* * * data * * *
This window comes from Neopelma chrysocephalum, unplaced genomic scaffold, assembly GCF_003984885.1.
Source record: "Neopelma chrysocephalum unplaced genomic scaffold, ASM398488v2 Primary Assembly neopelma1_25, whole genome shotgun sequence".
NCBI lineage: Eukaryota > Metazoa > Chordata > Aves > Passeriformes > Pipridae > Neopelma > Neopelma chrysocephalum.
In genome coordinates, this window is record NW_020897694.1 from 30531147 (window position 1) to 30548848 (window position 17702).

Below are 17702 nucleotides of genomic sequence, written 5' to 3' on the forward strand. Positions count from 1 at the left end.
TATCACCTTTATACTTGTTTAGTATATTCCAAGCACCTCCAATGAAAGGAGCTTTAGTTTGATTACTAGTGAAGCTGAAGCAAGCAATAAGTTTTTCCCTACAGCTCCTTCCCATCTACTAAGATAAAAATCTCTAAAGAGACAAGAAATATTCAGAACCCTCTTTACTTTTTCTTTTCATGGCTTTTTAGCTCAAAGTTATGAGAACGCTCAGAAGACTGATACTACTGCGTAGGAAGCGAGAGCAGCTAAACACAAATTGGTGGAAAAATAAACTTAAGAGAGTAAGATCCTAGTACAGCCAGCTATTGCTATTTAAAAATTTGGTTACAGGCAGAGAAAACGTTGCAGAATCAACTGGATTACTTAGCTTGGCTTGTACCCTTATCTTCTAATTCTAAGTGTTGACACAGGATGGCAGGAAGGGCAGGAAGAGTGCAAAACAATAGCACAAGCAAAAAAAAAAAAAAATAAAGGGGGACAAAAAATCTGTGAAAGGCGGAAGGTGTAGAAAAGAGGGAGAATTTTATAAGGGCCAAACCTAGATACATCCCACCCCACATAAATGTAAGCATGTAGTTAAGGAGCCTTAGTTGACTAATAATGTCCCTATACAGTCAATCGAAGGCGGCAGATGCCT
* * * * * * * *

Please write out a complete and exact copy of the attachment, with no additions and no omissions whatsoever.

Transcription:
This window comes from Neopelma chrysocephalum, unplaced genomic scaffold, assembly GCF_003984885.1.
Source record: "Neopelma chrysocephalum unplaced genomic scaffold, ASM398488v2 Primary Assembly neopelma1_25, whole genome shotgun sequence".
NCBI lineage: Eukaryota > Metazoa > Chordata > Aves > Passeriformes > Pipridae > Neopelma > Neopelma chrysocephalum.
In genome coordinates, this window is record NW_020897694.1 from 30531147 (window position 1) to 30548848 (window position 17702).

Below are 17702 nucleotides of genomic sequence, written 5' to 3' on the forward strand. Positions count from 1 at the left end.
TATCACCTTTATACTTGTTTAGTATATTCCAAGCACCTCCAATGAAAGGAGCTTTAGTTTGATTACTAGTGAAGCTGAAGCAAGCAATAAGTTTTTCCCTACAGCTCCTTCCCATCTACTAAGATAAAAATCTCTAAAGAGACAAGAAATATTCAGAACCCTCTTTACTTTTTCTTTTCATGGCTTTTTAGCTCAAAGTTATGAGAACGCTCAGAAGACTGATACTACTGCGTAGGAAGCGAGAGCAGCTAAACACAAATTGGTGGAAAAATAAACTTAAGAGAGTAAGATCCTAGTACAGCCAGCTATTGCTATTTAAAAATTTGGTTACAGGCAGAGAAAACGTTGCAGAATCAACTGGATTACTTAGCTTGGCTTGTACCCTTATCTTCTAATTCTAAGTGTTGACACAGGATGGCAGGAAGGGCAGGAAGAGTGCAAAACAATAGCACAAGCAAAAAAAAAAAAAAATAAAGGGGGACAAAAAATCTGTGAAAGGCGGAAGGTGTAGAAAAGAGGGAGAATTTTATAAGGGCCAAACCTAGATACATCCCACCCCACATAAATGTAAGCATGTAGTTAAGGAGCCTTAGTTGACTAATAATGTCCCTATACAGTCAATCGAAGGCGGCAGATGCCT